• Detecting and Preventing Anonymous Proxy Usage Masters John Brozycki - November 6, 2008

    This paper explores methods organizations may use to detect and prevent anonymous proxy usage.

  • Intrusion Detection Likelihood: A Risk-Based Approach Blake Hartstein - November 5, 2008

    The goal of this paper is to highlight the useful aspects of Network Intrusion Detection System (NIDS) and Network Intrusion Prevention System (NIPS).

  • Intel IXP Network Processor Based Intrusion Detection Greg Pangrazio - October 16, 2008

    This paper will introduce the IXP series processors as well as outline the steps to create a functioning Snort based IDS on the IXP 425.

  • Network IDS & IPS Deployment Strategies Nicholas Pappas - April 11, 2008

    Information systems are more capable today than ever before. Society increasingly relies on computing environments ranging from simple home networks, commonly attached to high speed Internet connections, to the largest enterprise networks spanning the entire globe. Filling one's tax return, shopping online, banking online, or even reading news headlines posted on the Internet are all so convenient. This increased reliance and convenience, coupled with the fact that attacks are concurrently becoming more prevalent has consequently elevated the need to have security controls in place to minimize risk as much as possible.

  • Challenges of Managing an Intrusion Detection System (IDS) in the Enterprise Masters Russell Meyer - March 28, 2008

    While every enterprise is unique, there are common challenges in managing, monitoring and reacting to network IDS alerts. These include: managing the flood of alerts, creating actionable reports, and following-up on the reported alerts. This paper will explore the IDS challenges of a large organization with examples of specific lessons learned in monitoring the internal network.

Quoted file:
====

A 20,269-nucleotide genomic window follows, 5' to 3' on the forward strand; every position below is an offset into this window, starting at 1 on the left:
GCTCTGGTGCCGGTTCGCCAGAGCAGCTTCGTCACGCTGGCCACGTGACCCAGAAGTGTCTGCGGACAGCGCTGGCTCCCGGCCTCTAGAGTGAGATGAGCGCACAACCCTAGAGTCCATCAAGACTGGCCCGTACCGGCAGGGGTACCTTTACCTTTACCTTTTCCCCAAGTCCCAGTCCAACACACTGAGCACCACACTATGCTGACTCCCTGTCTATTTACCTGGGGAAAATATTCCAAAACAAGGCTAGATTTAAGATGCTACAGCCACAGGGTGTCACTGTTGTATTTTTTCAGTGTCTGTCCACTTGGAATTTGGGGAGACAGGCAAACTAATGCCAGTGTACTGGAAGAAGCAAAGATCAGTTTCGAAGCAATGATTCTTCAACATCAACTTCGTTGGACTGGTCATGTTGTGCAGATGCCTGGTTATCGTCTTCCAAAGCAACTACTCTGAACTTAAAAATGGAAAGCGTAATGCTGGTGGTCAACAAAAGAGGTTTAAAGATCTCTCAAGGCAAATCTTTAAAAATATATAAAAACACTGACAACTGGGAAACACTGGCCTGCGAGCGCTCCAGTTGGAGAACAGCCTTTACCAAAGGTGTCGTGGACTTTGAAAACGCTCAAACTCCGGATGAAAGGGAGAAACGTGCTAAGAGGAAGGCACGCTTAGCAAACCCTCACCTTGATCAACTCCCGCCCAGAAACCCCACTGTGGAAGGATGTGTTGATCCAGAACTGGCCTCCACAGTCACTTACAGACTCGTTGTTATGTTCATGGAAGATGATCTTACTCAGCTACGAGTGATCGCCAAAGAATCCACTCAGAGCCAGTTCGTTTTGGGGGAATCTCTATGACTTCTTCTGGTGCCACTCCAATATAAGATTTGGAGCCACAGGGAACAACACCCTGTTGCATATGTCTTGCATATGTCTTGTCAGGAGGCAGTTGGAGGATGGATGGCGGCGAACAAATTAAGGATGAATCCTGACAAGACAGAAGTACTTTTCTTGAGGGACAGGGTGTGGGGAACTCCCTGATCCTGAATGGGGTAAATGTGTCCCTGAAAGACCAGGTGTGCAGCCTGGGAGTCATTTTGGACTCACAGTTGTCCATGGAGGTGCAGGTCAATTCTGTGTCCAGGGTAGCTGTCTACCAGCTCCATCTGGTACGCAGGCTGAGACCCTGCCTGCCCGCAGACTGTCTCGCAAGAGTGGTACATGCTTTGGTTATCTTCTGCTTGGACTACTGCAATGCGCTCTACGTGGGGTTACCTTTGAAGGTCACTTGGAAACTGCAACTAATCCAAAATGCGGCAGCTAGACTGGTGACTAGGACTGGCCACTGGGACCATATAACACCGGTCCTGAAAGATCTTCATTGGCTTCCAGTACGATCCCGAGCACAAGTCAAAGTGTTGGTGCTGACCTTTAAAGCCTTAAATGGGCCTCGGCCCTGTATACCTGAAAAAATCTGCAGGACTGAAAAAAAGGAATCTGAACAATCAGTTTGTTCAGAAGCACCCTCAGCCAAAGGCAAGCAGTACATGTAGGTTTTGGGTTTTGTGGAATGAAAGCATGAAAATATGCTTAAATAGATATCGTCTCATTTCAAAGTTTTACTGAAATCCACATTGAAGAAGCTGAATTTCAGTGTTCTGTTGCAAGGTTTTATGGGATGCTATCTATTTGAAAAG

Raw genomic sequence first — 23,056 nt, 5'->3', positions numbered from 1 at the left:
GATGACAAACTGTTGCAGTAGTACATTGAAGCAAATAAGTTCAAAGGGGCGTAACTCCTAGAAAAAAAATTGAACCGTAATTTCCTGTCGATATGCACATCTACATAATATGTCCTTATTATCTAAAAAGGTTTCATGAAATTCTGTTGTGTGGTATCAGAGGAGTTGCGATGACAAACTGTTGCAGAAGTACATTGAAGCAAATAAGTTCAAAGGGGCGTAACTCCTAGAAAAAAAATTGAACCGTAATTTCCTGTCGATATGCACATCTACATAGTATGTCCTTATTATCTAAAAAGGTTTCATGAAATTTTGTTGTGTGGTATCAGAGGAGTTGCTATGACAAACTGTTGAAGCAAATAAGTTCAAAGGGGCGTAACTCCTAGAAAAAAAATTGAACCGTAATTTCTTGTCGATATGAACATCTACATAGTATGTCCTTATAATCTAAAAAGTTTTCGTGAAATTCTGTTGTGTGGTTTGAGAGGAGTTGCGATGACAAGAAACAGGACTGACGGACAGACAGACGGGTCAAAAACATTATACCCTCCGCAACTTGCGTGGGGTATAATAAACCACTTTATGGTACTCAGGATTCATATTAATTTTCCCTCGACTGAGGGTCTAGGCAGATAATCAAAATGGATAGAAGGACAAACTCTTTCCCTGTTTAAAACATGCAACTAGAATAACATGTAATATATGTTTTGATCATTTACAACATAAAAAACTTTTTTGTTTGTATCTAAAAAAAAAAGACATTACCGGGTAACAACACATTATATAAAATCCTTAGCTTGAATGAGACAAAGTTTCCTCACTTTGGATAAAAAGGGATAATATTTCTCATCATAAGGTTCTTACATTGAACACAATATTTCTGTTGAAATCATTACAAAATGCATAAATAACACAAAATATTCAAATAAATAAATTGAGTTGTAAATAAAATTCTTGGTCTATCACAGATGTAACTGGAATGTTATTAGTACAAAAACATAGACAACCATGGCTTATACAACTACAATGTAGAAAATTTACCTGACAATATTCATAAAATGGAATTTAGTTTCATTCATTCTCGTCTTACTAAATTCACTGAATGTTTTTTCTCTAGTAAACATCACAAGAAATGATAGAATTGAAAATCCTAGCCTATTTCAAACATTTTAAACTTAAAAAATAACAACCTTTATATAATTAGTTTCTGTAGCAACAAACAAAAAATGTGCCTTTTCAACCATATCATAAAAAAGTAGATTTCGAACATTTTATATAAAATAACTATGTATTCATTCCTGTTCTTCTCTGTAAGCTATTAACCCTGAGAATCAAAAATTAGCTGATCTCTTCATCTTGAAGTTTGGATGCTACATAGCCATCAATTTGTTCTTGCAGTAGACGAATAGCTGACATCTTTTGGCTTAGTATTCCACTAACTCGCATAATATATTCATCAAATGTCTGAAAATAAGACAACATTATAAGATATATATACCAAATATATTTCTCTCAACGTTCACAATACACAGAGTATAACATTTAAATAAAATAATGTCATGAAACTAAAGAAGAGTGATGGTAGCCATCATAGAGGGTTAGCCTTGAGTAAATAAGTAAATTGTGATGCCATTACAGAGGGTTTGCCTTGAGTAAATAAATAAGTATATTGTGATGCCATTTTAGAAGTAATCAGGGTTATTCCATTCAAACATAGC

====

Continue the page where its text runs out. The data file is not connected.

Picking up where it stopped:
• Fundamental Honeypotting Justin Mitchell - January 7, 2008

    Generally, honeypots accomplish the detection and collection of nefarious activity via emulating a given service or vulnerability then log the corresponding action or download the malicious code accordingly. Among other places, honeypots may reside within the LAN, DMZ, or external network (Internet).

  • Detecting and Preventing Unauthorized Outbound Traffic Brian Wippich - October 29, 2007

    This paper will describe some of the risks associated with outbound traffic, methods for securing this traffic, techniques for circumventing these controls, and methods for detecting and preventing these techniques. There is no way to eliminate all risk associated with outbound traffic short of closing all ports. However, a good understanding of these risks should allow you to make informed decisions on securing this traffic.

  • Distilling Data in a SIM: A Strategy for the Analysis of Events in the ArcSight ESM Masters James Voorhees - October 12, 2007

    The ArcSight Enterprise Security Manager (ArcSight ESM, hereafter, simply ArcSight) collects and normalizes network data. It can include data from intrusion detection or protection systems (IDS/IPS), firewalls, servers, web servers, and other kinds of devices, including routers and switches. The data can comprise millions of events. This dataset must be reduced so that analysts can make sense of it and find the events of interest that indicate that action must be taken. This is no simple task. Nor can it be done in a day. It must be planned, then carried out with painstaking care. There is, however, no guide readily available that will tell you how to do this.

  • Tuning an IDS/IPS From The Ground UP Brandon Greenwood - September 27, 2007

    This paper examines one of the many different methodologies to configuring or tuning an Intrusion Detection System or Intrusion Prevention System (IDS/IPS). The proper configuration of an IDS is a bit of an art because there are so many different ways to do it. I have seen and listened to many people explain the best way to configure a detection engine and while I dont subscribe to a best way, I have taken bits and pieces from some of these methodologies and combined them into a system that has worked for me.

  • Detecting and Preventing Rogue Devices on the Network Masters Ibrahim Halil Saruhan - August 13, 2007